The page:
5.2 Control-and-management-plane reference architecture

To implement the control-and-management plane of Open APN, as shown in Fig. 2, an Open APN Service application programming interface (API) is defined between the APN-C and external management-and-orchestration systems, and an Open APN Device API is defined between the APN-C and Open APN devices (APN-T, APN-G, and APN-I).

After authentication and activation of the APN-T, the APN-C creates, deletes, or resets an optical path between the APN-Ts on demand triggered by path-setup requests. The APN-C calculates the wavelength path route, wavelength to use, transmission/reception parameters for optical transmission devices, and configuration of optical transmission devices accordingly to satisfy user requirements regarding bandwidth, latency, and jitter.

The APN-C also monitors quality of transmission (QoT) information through the Open APN Device API in real time and determines whether user requirements about QoT are satisfied for each wavelength path. An example configuration of telemetry for the APN-C and Open APN devices and an example controller configuration for coordinating with the mobile system are shown in the document “Open All-Photonic Network Functional Architecture” [1].

5.3 User-plane reference architecture

The concept of Group of Optically Interconnectable Port (GOIP) has been introduced to implement scalable and interoperable Open APNs under physical constraints such as a limited number of wavelengths and transmission distance.

GOIP is defined as a group of optical ports for which a direct optical connection (Open APN optical path) can be established. The port means a connection interface between an APN-T and access link. The connection can be point-to-point and point-to-multipoint. Figure 3 shows a configuration image of GOIP.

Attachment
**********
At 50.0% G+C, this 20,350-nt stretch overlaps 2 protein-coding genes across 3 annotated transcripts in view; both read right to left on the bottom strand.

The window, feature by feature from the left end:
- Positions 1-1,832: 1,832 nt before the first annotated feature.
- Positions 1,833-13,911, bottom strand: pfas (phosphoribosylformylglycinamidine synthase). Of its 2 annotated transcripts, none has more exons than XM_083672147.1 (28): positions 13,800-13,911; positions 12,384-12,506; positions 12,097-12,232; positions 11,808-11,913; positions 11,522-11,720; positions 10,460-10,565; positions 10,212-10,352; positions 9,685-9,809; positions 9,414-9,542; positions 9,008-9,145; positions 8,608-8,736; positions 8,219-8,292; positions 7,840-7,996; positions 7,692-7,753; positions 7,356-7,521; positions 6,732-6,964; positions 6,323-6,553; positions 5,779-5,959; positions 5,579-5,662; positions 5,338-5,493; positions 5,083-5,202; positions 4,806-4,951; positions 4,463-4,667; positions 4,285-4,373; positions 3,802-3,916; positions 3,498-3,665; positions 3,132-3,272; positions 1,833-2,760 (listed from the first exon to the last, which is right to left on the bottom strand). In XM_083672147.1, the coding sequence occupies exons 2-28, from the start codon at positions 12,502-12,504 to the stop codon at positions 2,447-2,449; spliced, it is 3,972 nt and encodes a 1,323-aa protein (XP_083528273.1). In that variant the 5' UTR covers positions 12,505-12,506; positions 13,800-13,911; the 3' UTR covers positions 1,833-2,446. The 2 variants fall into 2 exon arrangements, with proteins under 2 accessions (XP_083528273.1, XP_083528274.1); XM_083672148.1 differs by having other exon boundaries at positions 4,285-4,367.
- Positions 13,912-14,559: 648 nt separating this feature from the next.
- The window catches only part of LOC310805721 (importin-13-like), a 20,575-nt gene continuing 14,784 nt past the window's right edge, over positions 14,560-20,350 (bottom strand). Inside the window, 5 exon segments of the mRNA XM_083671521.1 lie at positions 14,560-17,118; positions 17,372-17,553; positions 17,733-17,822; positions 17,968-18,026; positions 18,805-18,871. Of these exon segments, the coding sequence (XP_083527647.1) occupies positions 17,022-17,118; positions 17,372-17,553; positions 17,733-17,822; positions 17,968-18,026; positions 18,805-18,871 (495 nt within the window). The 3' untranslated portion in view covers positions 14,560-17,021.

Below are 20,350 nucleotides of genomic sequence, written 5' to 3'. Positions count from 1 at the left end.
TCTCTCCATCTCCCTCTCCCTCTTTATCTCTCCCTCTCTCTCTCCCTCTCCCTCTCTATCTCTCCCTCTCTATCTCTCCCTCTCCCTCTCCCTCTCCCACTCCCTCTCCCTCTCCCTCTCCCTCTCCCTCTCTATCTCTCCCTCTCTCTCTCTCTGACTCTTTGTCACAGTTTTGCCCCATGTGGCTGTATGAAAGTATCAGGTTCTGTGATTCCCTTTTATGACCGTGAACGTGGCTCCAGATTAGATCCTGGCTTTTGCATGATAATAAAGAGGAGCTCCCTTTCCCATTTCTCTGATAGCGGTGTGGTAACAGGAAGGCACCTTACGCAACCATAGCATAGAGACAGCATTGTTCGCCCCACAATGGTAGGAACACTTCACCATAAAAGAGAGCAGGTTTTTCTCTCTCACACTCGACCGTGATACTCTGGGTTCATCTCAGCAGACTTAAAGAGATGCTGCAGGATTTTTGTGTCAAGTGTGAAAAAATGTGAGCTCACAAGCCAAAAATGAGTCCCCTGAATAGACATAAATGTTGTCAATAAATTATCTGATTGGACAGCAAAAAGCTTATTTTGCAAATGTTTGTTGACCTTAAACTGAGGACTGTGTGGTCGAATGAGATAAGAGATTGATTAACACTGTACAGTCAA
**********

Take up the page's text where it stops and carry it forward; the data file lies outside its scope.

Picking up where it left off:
Fig. 3. Schematic diagram of GOIP.

Because the total distance of the connection depends on bitrate and/or modulation methods, these methods of the optical transmission/reception between ports in GOIP are presented for each GOIP individually. In GOIP, there is at least one route that can establish a direct optical connection between ports. However, a direct optical connection may not be established when the shortest route is not available due to reasons such as shortage of wavelength resources, fiber cut, or equipment failure. GOIP design methods given these considerations are for further study.

In the Open APN architecture, wavelength tunnels should be managed appropriately in accordance with the specified bit rate and transmission distance, so a physical-layer reference architecture is defined and the physical reference of wavelength tunnels is described (Table 2).

Table 2. Physical reference of wavelength tunnels.

6. Future outlooks

In IOWN GF, Open APN will evolve with a spiral approach that repeats the development of its specifications and demonstration. The Open APN functional architecture described in this article will be used as a base for proof-of-concept demonstration. The insights gained through the demonstration will be reflected in the future development of Open APN specifications and improvement in the Open APN functional architecture.


[1] IOWN GF, “Open All-Photonic Network Functional Architecture,”
[2] Open ROADM,
[4] Mobile Optical Pluggable,
[5] ITU-T Work Program, Recommendation ITU-T G.9802.1: Wavelength division multiplexed passive optical networks (WDM PON): General requirements,
[6] Recommendation ITU-T G.989: 40-Gigabit-capable passive optical networks (NG-PON2): Definitions, abbreviations and acronyms,
[7] C. Wilson (ed.), “Verizon, Calix Roll Out Commercial NG-PON 2,” Light Reading, 2018.